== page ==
‘I had to interrogate a prisoner some years ago about a certain matter. A confirmed criminal he was. They used to call him Pantomime Joe, on account of the cheek he used to give everybody from the dock … Joe was an educated man, and it was no surprise to me, when I visited him in his cell, to find him reading a book from the prison library. He showed it to me – Plays Pleasant, by G. B. Shaw. “What’s this?” I said. He grinned at me. “This is the literature of escape, Blighter,” he says, using a silly nickname he and his sort have always had for me. I thought that sounded a funny sort of reading to be put in the hands of a man who spent half his time in gaol, but he explained his meaning.’
‘And what can that have been?’ Trent wondered.
‘Why,’ the inspector said, ‘Joe meant, and I agree with him, that Shaw takes you right out of the beastly realities of life. I can tell you, after a hard day at our job, with all the spite, and greed, and cruelty, and filthy-mindedness that we get our noses rubbed in, it’s like coming out into the fresh country air to sit down to one of Shaw’s plays. … And there’s never a dull moment. Every dam’ character has something to say; even the stupidest ones. … Who ever had the luck to listen to anything like it in real life? I tell you, it’s a different world.’
The recommendation charmed me and I realized this afternoon how fresh an escape Shaw still is, and the characters all do have something to say and say it so well. True escapism, as I observed only last week in speaking of A. L. Kennedy’s The Blue Book, never lets you go.
And talking of prison and libraries, I’ve been re-reading Oscar Wilde’s letters to the Daily Chronicle, written after his imprisonment, with his plea that prisoners should be provided with good books:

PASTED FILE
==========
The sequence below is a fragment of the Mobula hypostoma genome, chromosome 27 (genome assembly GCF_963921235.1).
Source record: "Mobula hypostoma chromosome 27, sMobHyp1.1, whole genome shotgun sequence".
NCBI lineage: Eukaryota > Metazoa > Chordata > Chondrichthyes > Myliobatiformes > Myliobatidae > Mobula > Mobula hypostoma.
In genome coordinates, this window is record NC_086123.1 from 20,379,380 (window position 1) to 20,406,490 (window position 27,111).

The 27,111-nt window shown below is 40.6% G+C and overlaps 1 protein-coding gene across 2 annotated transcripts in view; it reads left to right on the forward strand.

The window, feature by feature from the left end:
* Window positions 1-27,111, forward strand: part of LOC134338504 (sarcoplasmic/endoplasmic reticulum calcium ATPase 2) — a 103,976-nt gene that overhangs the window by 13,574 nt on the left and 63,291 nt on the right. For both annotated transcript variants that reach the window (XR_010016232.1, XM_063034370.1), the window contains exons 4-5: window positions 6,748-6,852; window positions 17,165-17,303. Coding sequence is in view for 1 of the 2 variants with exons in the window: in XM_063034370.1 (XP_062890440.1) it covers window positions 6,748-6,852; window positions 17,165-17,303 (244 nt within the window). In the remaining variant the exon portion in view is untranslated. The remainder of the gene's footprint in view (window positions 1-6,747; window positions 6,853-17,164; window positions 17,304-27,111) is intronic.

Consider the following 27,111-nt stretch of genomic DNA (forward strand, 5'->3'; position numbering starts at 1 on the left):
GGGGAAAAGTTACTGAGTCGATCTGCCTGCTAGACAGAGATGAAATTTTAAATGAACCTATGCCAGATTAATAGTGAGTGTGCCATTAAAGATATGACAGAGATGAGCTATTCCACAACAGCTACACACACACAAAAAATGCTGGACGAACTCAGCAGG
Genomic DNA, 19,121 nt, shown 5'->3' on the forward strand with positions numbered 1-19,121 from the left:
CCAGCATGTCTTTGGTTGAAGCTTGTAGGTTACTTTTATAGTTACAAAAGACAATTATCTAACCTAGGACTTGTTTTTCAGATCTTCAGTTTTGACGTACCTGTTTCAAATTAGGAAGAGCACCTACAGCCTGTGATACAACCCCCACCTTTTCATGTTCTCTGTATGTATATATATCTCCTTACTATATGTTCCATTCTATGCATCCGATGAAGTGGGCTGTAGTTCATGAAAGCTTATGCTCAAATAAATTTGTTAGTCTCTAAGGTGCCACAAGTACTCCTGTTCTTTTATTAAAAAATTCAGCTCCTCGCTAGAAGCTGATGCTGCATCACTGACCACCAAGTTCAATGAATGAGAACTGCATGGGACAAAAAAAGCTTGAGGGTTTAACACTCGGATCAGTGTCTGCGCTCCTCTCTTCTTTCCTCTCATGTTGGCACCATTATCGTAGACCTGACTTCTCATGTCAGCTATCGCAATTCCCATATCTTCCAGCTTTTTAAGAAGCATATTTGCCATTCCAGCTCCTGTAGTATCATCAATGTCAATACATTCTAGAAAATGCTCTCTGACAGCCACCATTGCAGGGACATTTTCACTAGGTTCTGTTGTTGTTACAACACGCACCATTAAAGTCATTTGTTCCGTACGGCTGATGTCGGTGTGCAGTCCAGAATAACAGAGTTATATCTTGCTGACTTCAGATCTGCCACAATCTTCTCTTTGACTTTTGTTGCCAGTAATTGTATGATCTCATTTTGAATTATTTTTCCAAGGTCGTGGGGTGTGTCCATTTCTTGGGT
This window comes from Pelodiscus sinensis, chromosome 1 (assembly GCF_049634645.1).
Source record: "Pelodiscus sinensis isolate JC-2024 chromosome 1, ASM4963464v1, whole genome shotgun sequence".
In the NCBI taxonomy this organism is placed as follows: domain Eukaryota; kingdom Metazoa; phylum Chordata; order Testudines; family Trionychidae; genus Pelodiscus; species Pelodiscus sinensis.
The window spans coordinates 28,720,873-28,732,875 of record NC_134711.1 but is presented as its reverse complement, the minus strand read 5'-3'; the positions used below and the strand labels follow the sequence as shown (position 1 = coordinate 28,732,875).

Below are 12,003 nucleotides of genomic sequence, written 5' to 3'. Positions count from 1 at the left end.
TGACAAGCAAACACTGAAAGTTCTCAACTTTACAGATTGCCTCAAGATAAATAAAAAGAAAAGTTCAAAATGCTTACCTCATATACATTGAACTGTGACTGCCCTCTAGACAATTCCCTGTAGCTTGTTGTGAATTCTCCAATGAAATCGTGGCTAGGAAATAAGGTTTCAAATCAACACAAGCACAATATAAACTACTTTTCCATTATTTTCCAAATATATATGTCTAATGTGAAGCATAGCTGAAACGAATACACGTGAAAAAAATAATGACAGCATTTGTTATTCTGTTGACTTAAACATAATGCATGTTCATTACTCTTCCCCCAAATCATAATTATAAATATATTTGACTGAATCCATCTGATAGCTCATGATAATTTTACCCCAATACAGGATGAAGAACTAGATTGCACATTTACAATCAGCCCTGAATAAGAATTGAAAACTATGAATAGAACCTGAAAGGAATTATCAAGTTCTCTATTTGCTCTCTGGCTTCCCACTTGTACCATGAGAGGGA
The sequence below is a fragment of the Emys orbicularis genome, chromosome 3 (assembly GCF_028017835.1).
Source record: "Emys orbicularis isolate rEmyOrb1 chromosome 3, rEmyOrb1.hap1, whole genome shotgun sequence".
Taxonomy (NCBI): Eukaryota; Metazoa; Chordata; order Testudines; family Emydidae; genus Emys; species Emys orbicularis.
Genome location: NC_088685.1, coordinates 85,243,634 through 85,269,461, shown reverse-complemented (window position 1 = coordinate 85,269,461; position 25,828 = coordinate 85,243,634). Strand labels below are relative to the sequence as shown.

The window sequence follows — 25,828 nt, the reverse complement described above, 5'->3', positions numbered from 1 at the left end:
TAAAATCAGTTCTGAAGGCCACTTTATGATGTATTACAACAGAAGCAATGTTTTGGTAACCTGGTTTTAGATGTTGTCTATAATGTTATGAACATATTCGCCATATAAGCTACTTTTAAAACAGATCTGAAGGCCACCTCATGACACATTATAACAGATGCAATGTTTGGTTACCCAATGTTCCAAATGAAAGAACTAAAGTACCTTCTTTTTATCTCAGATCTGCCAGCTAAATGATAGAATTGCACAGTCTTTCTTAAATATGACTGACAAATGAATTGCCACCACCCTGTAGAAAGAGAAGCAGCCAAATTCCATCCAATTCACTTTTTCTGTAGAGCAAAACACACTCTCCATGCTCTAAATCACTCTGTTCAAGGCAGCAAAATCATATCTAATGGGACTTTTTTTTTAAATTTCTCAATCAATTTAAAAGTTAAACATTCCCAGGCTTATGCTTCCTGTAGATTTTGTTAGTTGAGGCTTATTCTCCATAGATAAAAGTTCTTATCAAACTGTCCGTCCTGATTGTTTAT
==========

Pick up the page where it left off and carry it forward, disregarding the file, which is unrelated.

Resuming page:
Deprived of books, of all human intercourse, isolated from every human and humanising influence, condemned to eternal silence, robbed of all intercourse with the external world, treated like an unintelligent animal, brutalised below the level of any of the brute creation, the wretched man who is confined in an English prison can hardly escape becoming insane. (23 March 1898)
The painting is an attempt at mythography, inspired by Titian, and – as in Titian’s Allegory of Prudence – there will be a Latin motto added by next week. It is a story of another West Hampstead happening: our dog effecting an introduction to one of our notable elderly characters who recounted tales to me of his young and exotic self. I had seen him about the place for twenty-eight years but never spoken to him until Bean introduced us!
|Photo by EP|
You might like to visit the newly styled homepage of Peth’s Staging Post which features a lovely new portrait of Edward by Bronwen Sharp.